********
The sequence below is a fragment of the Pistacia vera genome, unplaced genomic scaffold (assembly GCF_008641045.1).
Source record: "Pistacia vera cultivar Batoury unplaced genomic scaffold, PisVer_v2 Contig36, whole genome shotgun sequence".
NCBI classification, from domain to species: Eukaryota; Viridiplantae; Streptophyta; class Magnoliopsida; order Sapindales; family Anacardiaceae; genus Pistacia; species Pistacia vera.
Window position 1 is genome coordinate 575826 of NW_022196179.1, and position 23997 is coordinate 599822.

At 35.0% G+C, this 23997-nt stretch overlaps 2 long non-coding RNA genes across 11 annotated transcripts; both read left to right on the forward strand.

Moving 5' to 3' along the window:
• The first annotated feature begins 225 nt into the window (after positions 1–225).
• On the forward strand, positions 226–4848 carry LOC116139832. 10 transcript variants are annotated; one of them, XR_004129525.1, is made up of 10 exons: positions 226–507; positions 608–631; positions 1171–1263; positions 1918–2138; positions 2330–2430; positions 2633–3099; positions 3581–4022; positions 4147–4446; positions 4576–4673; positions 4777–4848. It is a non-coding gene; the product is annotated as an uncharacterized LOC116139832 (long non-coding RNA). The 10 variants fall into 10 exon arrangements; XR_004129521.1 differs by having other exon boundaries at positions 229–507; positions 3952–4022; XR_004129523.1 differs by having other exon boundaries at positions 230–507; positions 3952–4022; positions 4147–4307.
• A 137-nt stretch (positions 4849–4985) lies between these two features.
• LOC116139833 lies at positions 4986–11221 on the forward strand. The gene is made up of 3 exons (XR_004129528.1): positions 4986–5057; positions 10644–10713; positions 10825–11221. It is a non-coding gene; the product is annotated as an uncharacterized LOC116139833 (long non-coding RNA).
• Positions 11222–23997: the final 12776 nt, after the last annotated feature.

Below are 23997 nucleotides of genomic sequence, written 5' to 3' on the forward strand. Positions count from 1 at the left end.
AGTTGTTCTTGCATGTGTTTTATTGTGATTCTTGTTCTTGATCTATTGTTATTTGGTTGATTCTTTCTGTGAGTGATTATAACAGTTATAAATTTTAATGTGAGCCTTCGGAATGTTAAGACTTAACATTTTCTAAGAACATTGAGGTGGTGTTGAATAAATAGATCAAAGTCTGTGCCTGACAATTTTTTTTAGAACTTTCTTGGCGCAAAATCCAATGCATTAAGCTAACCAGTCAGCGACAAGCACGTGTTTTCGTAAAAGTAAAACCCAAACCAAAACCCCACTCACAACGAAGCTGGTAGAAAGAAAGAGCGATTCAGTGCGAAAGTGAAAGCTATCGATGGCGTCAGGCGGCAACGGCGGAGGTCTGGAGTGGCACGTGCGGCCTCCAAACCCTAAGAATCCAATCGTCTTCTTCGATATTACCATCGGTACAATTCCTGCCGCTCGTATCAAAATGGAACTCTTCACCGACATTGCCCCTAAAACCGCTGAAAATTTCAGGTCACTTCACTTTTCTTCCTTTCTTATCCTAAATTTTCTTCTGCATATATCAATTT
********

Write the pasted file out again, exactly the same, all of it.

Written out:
The sequence below is a fragment of the Pistacia vera genome, unplaced genomic scaffold (assembly GCF_008641045.1).
Source record: "Pistacia vera cultivar Batoury unplaced genomic scaffold, PisVer_v2 Contig36, whole genome shotgun sequence".
NCBI classification, from domain to species: Eukaryota; Viridiplantae; Streptophyta; class Magnoliopsida; order Sapindales; family Anacardiaceae; genus Pistacia; species Pistacia vera.
Window position 1 is genome coordinate 575826 of NW_022196179.1, and position 23997 is coordinate 599822.

At 35.0% G+C, this 23997-nt stretch overlaps 2 long non-coding RNA genes across 11 annotated transcripts; both read left to right on the forward strand.

Moving 5' to 3' along the window:
• The first annotated feature begins 225 nt into the window (after positions 1–225).
• On the forward strand, positions 226–4848 carry LOC116139832. 10 transcript variants are annotated; one of them, XR_004129525.1, is made up of 10 exons: positions 226–507; positions 608–631; positions 1171–1263; positions 1918–2138; positions 2330–2430; positions 2633–3099; positions 3581–4022; positions 4147–4446; positions 4576–4673; positions 4777–4848. It is a non-coding gene; the product is annotated as an uncharacterized LOC116139832 (long non-coding RNA). The 10 variants fall into 10 exon arrangements; XR_004129521.1 differs by having other exon boundaries at positions 229–507; positions 3952–4022; XR_004129523.1 differs by having other exon boundaries at positions 230–507; positions 3952–4022; positions 4147–4307.
• A 137-nt stretch (positions 4849–4985) lies between these two features.
• LOC116139833 lies at positions 4986–11221 on the forward strand. The gene is made up of 3 exons (XR_004129528.1): positions 4986–5057; positions 10644–10713; positions 10825–11221. It is a non-coding gene; the product is annotated as an uncharacterized LOC116139833 (long non-coding RNA).
• Positions 11222–23997: the final 12776 nt, after the last annotated feature.

Below are 23997 nucleotides of genomic sequence, written 5' to 3' on the forward strand. Positions count from 1 at the left end.
AGTTGTTCTTGCATGTGTTTTATTGTGATTCTTGTTCTTGATCTATTGTTATTTGGTTGATTCTTTCTGTGAGTGATTATAACAGTTATAAATTTTAATGTGAGCCTTCGGAATGTTAAGACTTAACATTTTCTAAGAACATTGAGGTGGTGTTGAATAAATAGATCAAAGTCTGTGCCTGACAATTTTTTTTAGAACTTTCTTGGCGCAAAATCCAATGCATTAAGCTAACCAGTCAGCGACAAGCACGTGTTTTCGTAAAAGTAAAACCCAAACCAAAACCCCACTCACAACGAAGCTGGTAGAAAGAAAGAGCGATTCAGTGCGAAAGTGAAAGCTATCGATGGCGTCAGGCGGCAACGGCGGAGGTCTGGAGTGGCACGTGCGGCCTCCAAACCCTAAGAATCCAATCGTCTTCTTCGATATTACCATCGGTACAATTCCTGCCGCTCGTATCAAAATGGAACTCTTCACCGACATTGCCCCTAAAACCGCTGAAAATTTCAGGTCACTTCACTTTTCTTCCTTTCTTATCCTAAATTTTCTTCTGCATATATCAATTT